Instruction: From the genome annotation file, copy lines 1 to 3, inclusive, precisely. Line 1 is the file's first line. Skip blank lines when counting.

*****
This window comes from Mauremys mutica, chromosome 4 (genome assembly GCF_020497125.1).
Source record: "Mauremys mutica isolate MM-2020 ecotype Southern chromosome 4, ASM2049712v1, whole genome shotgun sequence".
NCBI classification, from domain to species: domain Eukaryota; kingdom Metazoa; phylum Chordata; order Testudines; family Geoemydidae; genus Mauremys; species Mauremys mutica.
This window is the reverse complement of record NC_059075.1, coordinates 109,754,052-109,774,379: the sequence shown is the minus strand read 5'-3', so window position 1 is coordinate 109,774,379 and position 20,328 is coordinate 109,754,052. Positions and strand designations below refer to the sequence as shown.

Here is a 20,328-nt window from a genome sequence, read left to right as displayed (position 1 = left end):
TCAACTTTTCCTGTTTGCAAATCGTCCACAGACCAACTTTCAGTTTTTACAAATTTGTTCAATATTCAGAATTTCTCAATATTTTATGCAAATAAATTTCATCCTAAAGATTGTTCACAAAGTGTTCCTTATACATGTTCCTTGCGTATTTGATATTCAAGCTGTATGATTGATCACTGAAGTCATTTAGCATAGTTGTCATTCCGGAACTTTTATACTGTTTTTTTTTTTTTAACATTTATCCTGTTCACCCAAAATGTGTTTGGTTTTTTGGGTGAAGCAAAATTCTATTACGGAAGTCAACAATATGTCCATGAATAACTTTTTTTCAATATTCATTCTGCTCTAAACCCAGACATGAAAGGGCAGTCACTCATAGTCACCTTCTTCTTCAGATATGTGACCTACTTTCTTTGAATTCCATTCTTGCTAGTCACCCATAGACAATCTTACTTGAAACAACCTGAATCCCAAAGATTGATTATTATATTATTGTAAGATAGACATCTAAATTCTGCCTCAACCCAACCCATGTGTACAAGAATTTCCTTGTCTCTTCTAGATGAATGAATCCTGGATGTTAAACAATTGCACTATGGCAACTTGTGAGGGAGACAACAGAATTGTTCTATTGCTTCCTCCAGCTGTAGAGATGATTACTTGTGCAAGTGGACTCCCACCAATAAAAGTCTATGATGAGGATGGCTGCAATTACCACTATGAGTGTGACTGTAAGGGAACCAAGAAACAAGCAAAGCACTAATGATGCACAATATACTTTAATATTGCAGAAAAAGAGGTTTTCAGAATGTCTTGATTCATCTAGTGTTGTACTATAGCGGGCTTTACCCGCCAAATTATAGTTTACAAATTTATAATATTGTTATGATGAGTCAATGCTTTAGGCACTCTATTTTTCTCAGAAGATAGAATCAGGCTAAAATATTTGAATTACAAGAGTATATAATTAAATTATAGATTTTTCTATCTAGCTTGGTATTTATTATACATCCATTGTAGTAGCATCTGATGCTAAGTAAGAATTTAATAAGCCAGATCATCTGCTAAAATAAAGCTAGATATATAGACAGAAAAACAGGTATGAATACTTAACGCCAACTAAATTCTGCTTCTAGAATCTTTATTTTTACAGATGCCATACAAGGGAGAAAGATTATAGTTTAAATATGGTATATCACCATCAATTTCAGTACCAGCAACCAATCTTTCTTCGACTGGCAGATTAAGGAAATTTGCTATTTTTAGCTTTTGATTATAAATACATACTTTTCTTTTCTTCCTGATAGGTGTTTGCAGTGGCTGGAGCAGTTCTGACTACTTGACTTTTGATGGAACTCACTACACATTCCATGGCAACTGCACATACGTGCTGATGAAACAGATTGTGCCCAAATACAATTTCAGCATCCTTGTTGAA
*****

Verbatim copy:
This window comes from Mauremys mutica, chromosome 4 (genome assembly GCF_020497125.1).
Source record: "Mauremys mutica isolate MM-2020 ecotype Southern chromosome 4, ASM2049712v1, whole genome shotgun sequence".
NCBI classification, from domain to species: domain Eukaryota; kingdom Metazoa; phylum Chordata; order Testudines; family Geoemydidae; genus Mauremys; species Mauremys mutica.